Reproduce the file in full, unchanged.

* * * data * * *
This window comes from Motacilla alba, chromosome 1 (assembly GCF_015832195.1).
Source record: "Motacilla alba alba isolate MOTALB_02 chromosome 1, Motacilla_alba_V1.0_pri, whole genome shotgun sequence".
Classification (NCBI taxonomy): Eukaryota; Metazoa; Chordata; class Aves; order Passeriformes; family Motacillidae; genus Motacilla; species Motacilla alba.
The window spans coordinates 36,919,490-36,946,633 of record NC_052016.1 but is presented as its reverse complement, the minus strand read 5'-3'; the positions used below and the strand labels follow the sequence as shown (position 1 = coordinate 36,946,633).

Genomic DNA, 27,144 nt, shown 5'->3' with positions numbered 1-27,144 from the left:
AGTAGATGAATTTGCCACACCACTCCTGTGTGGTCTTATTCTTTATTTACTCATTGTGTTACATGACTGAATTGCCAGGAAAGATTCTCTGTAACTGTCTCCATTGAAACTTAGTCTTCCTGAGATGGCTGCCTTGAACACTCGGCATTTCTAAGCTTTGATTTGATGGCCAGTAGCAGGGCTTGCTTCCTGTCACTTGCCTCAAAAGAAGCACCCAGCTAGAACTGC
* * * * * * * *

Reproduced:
This window comes from Motacilla alba, chromosome 1 (assembly GCF_015832195.1).
Source record: "Motacilla alba alba isolate MOTALB_02 chromosome 1, Motacilla_alba_V1.0_pri, whole genome shotgun sequence".
Classification (NCBI taxonomy): Eukaryota; Metazoa; Chordata; class Aves; order Passeriformes; family Motacillidae; genus Motacilla; species Motacilla alba.
The window spans coordinates 36,919,490-36,946,633 of record NC_052016.1 but is presented as its reverse complement, the minus strand read 5'-3'; the positions used below and the strand labels follow the sequence as shown (position 1 = coordinate 36,946,633).

Genomic DNA, 27,144 nt, shown 5'->3' with positions numbered 1-27,144 from the left:
AGTAGATGAATTTGCCACACCACTCCTGTGTGGTCTTATTCTTTATTTACTCATTGTGTTACATGACTGAATTGCCAGGAAAGATTCTCTGTAACTGTCTCCATTGAAACTTAGTCTTCCTGAGATGGCTGCCTTGAACACTCGGCATTTCTAAGCTTTGATTTGATGGCCAGTAGCAGGGCTTGCTTCCTGTCACTTGCCTCAAAAGAAGCACCCAGCTAGAACTGC